Big Brother’s surveillance is so intense it could even control an individual's thoughts and ideas. All of the surveillance is in practice to keep the people’s attitude pure and loyal to the party. The novel follows a middle aged character named Winston Smith. Winston is a citizen living in this totalitarian government and is under 24 hour surveillance just like every other person who lives in Oceania. With all this mind control and brainwashing Winston believes there is something more.
“’You’re a traitor!’ yelled the boy. ‘You’re a thought criminal!’” (25) The party was so infatuated with having power and authority, which resulted in no way of escaping the life of Big Brother at all for Oceanians. To conclude, there are many elements of control and manipulation, which are exposed in 1984. The Party had a way of adjusting all perspectives of people’s lives to their benefit, making it impossible to betray Big Brother. The Party made it their goal to control the minds of each individual of Oceania.
In Oceania, the Party mainly uses technology as the chief ingredient to implement a psychological manipulation over society by controlling the information they receive. An example of this is the big screen television set up in every person’s home, and the poster all over the city. The giant “telescreen” in every citizen’s room blasts a constant stream of propaganda designed to make the failures and short successes of the Party appear to be glorious. In Winston Smith’s apartment, this “instrument” is always on spouting propaganda and constantly brain washing the peoples’ mind. In actual fact, “It could [only be] dimmed… there [is] no way of shutting it off”.
The Party decides what exactly to tell the public even if it isn’t accurate. The Ministry of Truth is responsible for the Party's publication and information. The citizens of Oceania were under constant influence by propaganda. “And if all others accepted the lie which the party imposed-if all records told the same tale-then the lie pas... ... middle of paper ... ...arved and tortured it’s victims with their worst fear Room 101. Nobody was released from The Ministry of Love until you believed in what The Party wanted you to believe.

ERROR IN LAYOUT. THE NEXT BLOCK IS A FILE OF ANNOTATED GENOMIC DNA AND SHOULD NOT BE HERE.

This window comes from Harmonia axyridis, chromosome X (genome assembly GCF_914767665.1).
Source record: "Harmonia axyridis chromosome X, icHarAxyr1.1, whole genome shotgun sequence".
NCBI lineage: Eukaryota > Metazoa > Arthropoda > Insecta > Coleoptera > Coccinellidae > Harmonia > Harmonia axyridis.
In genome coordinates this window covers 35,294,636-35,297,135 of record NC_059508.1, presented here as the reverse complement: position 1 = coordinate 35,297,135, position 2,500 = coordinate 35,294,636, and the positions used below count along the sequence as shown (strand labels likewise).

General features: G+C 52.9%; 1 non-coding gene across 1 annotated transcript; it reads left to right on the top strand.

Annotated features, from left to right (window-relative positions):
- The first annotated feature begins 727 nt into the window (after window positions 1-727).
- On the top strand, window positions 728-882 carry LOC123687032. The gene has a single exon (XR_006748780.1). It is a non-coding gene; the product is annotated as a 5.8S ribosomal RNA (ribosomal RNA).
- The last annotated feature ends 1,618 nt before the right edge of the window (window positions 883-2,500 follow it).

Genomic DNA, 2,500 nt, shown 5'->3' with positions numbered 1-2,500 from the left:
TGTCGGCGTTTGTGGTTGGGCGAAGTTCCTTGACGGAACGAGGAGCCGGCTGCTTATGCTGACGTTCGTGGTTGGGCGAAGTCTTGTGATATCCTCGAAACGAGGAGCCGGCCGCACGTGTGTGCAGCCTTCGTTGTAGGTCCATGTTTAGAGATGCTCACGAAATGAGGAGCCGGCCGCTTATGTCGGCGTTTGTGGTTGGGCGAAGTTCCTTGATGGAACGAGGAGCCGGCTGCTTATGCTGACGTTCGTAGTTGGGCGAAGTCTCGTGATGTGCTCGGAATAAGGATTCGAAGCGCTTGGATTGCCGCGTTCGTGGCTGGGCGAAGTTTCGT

As long as there is violence, citizens will stay obedient to the higher power, and even become violent themselves. The government uses this to their advantage to obtain their one desire: power. The role of violence is used by the totalitarian government to gain complete control over their citizens by using violence psychologically, physically, and motivationally towards the people of Oceania.
The book 1984, by George Orwell is based on the theory of “Big Brother” and how he is always watching you. In the book, the Oceania government controls their citizens by saying and ordering them into not doing certain things. Which then forced their citizens to deceive their government by going in to hiding. When Pearl Harbor was attacked in 1941, Japanese-Americans were ordered to do certain things as well. Both of these two events prove that the government can force their citizens to do anything under their power.